First, a confession: I don’t care for most cartoons. They fall into one of two categories: kiddie crap, like ABC’s Disney block (The Mighty Ducks, etc.), or so-called adult animation, which is said to be going through a golden age. I don’t buy it. I know I’m in danger of having my critic’s license revoked for writing this, but I don’t find The Simpsons or King of the Hill funny.
Two animated series about kids — South Park, which is aimed at adults, and Rugrats, targeted at tots illustrate this demographic duality vividly.
There’s an interchangeable pair on Rugrats, but at least you can tell them apart: Lil and Phil are identical twin babies; Lil’s the one with the pink bow in her hair. The show revolves around their playmates, Tommy (the bald, good-natured one) and Chuckie (the red-haired, bespectacled, neurotic one). Launched in 1990, Rugrats has become the highest-rated show on cable (the first new episodes since 1994 begin airing Aug. 23). A Rugrats video recently hit No. 3 on Videoscan sales charts, ahead of Jerry Maguire.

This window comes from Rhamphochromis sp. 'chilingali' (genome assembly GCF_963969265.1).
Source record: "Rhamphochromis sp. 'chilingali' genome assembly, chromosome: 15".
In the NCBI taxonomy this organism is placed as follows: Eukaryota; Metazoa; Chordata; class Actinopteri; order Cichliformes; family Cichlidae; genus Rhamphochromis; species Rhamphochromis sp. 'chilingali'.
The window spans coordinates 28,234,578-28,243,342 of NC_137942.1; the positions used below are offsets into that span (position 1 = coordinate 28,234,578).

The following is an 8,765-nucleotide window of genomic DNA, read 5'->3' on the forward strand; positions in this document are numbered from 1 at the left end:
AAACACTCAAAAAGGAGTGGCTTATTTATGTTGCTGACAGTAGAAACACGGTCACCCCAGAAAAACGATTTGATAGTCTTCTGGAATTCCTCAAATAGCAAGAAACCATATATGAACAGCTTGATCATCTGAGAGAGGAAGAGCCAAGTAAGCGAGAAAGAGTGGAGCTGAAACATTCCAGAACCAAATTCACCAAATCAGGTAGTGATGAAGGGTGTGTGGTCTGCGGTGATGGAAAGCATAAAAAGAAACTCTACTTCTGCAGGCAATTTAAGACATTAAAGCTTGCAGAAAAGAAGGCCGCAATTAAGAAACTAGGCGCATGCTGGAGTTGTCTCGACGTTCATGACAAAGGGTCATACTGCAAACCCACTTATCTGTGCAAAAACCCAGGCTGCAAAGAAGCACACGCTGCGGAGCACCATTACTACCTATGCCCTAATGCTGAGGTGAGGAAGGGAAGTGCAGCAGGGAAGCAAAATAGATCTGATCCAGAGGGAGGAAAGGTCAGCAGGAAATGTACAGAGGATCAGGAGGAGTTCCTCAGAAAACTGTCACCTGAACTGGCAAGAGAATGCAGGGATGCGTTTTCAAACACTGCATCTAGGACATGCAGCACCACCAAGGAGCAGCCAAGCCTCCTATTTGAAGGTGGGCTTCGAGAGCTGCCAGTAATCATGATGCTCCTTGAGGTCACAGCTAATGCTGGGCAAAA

How to explain this phenomenon? Simple: Rugrats is such a witty, original show parents don’t mind watching it with their children. It sees the world through kids’ eyes, literally (with point-of-view drawings of looming grown-ups) and figuratively. The Rugrats‘ hazy perception of reality often leads to sly malapropisms. When Chuckie gets chicken pox, his pals hear it as ”chicken pops” (”Maybe it’s a cereal,” Lil speculates).
Like South Park, Rugrats engages in frequent bathroom humor, but it’s in keeping with the series’ gently loopy spirit. In the classic ”Chuckie vs. The Potty,” the eternally nervous 2-year-old is traumatized by toilet training. He dreams he’s an inmate being taken to ”The Chair” as diapered prisoners taunt him. When he’s flushed down the tubes, it’s a moment of Trainspotting-esque surrealism more subversively funny than anything seen on South Park. A